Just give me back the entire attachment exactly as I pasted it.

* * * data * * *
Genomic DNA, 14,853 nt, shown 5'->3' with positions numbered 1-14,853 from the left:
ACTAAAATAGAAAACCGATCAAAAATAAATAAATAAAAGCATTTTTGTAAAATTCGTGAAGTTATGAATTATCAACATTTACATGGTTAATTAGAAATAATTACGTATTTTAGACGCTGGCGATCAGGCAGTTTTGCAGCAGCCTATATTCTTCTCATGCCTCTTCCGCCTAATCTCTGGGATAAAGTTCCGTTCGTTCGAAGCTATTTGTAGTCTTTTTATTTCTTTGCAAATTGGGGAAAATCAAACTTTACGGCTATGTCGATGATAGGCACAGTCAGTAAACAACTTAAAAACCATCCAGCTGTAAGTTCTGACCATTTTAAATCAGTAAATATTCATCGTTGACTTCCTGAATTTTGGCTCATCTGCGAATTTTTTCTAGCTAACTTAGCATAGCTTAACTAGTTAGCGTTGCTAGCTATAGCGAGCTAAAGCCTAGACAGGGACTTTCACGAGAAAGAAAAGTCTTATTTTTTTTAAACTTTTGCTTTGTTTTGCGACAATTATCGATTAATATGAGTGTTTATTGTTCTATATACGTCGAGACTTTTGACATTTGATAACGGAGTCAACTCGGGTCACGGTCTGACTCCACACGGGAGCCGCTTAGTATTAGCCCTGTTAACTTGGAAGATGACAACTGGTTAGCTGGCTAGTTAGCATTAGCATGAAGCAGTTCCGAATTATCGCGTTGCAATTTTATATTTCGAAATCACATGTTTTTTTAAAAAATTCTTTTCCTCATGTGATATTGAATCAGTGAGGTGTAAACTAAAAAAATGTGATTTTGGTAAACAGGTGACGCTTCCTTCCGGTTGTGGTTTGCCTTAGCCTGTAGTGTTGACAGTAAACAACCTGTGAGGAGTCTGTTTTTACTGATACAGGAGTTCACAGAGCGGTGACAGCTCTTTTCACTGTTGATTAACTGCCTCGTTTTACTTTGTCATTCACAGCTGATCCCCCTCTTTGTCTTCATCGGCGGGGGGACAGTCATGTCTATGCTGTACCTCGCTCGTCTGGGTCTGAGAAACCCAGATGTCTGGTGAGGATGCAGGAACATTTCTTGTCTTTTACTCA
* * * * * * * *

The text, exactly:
Genomic DNA, 14,853 nt, shown 5'->3' with positions numbered 1-14,853 from the left:
ACTAAAATAGAAAACCGATCAAAAATAAATAAATAAAAGCATTTTTGTAAAATTCGTGAAGTTATGAATTATCAACATTTACATGGTTAATTAGAAATAATTACGTATTTTAGACGCTGGCGATCAGGCAGTTTTGCAGCAGCCTATATTCTTCTCATGCCTCTTCCGCCTAATCTCTGGGATAAAGTTCCGTTCGTTCGAAGCTATTTGTAGTCTTTTTATTTCTTTGCAAATTGGGGAAAATCAAACTTTACGGCTATGTCGATGATAGGCACAGTCAGTAAACAACTTAAAAACCATCCAGCTGTAAGTTCTGACCATTTTAAATCAGTAAATATTCATCGTTGACTTCCTGAATTTTGGCTCATCTGCGAATTTTTTCTAGCTAACTTAGCATAGCTTAACTAGTTAGCGTTGCTAGCTATAGCGAGCTAAAGCCTAGACAGGGACTTTCACGAGAAAGAAAAGTCTTATTTTTTTTAAACTTTTGCTTTGTTTTGCGACAATTATCGATTAATATGAGTGTTTATTGTTCTATATACGTCGAGACTTTTGACATTTGATAACGGAGTCAACTCGGGTCACGGTCTGACTCCACACGGGAGCCGCTTAGTATTAGCCCTGTTAACTTGGAAGATGACAACTGGTTAGCTGGCTAGTTAGCATTAGCATGAAGCAGTTCCGAATTATCGCGTTGCAATTTTATATTTCGAAATCACATGTTTTTTTAAAAAATTCTTTTCCTCATGTGATATTGAATCAGTGAGGTGTAAACTAAAAAAATGTGATTTTGGTAAACAGGTGACGCTTCCTTCCGGTTGTGGTTTGCCTTAGCCTGTAGTGTTGACAGTAAACAACCTGTGAGGAGTCTGTTTTTACTGATACAGGAGTTCACAGAGCGGTGACAGCTCTTTTCACTGTTGATTAACTGCCTCGTTTTACTTTGTCATTCACAGCTGATCCCCCTCTTTGTCTTCATCGGCGGGGGGACAGTCATGTCTATGCTGTACCTCGCTCGTCTGGGTCTGAGAAACCCAGATGTCTGGTGAGGATGCAGGAACATTTCTTGTCTTTTACTCA